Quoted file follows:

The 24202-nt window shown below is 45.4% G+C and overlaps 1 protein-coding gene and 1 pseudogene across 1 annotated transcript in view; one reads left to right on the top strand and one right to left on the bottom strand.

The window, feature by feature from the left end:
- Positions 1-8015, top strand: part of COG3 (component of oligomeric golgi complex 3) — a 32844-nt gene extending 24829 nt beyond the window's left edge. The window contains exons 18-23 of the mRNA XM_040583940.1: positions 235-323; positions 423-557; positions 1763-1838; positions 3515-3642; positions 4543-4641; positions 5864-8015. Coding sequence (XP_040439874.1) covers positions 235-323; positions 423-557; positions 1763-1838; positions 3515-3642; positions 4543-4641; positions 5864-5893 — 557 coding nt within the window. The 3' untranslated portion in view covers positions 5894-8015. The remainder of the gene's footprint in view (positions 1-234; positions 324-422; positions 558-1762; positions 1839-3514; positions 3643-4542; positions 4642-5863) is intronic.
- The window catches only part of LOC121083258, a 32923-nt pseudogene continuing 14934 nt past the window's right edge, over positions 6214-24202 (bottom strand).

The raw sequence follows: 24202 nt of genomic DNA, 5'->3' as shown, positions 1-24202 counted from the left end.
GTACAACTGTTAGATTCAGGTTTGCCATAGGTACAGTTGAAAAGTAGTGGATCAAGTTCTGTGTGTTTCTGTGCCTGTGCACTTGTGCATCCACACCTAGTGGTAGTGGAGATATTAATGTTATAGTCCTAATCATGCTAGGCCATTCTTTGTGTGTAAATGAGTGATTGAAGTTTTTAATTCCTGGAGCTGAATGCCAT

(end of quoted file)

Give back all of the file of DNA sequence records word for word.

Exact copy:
The 24202-nt window shown below is 45.4% G+C and overlaps 1 protein-coding gene and 1 pseudogene across 1 annotated transcript in view; one reads left to right on the top strand and one right to left on the bottom strand.

The window, feature by feature from the left end:
- Positions 1-8015, top strand: part of COG3 (component of oligomeric golgi complex 3) — a 32844-nt gene extending 24829 nt beyond the window's left edge. The window contains exons 18-23 of the mRNA XM_040583940.1: positions 235-323; positions 423-557; positions 1763-1838; positions 3515-3642; positions 4543-4641; positions 5864-8015. Coding sequence (XP_040439874.1) covers positions 235-323; positions 423-557; positions 1763-1838; positions 3515-3642; positions 4543-4641; positions 5864-5893 — 557 coding nt within the window. The 3' untranslated portion in view covers positions 5894-8015. The remainder of the gene's footprint in view (positions 1-234; positions 324-422; positions 558-1762; positions 1839-3514; positions 3643-4542; positions 4642-5863) is intronic.
- The window catches only part of LOC121083258, a 32923-nt pseudogene continuing 14934 nt past the window's right edge, over positions 6214-24202 (bottom strand).

The raw sequence follows: 24202 nt of genomic DNA, 5'->3' as shown, positions 1-24202 counted from the left end.
GTACAACTGTTAGATTCAGGTTTGCCATAGGTACAGTTGAAAAGTAGTGGATCAAGTTCTGTGTGTTTCTGTGCCTGTGCACTTGTGCATCCACACCTAGTGGTAGTGGAGATATTAATGTTATAGTCCTAATCATGCTAGGCCATTCTTTGTGTGTAAATGAGTGATTGAAGTTTTTAATTCCTGGAGCTGAATGCCAT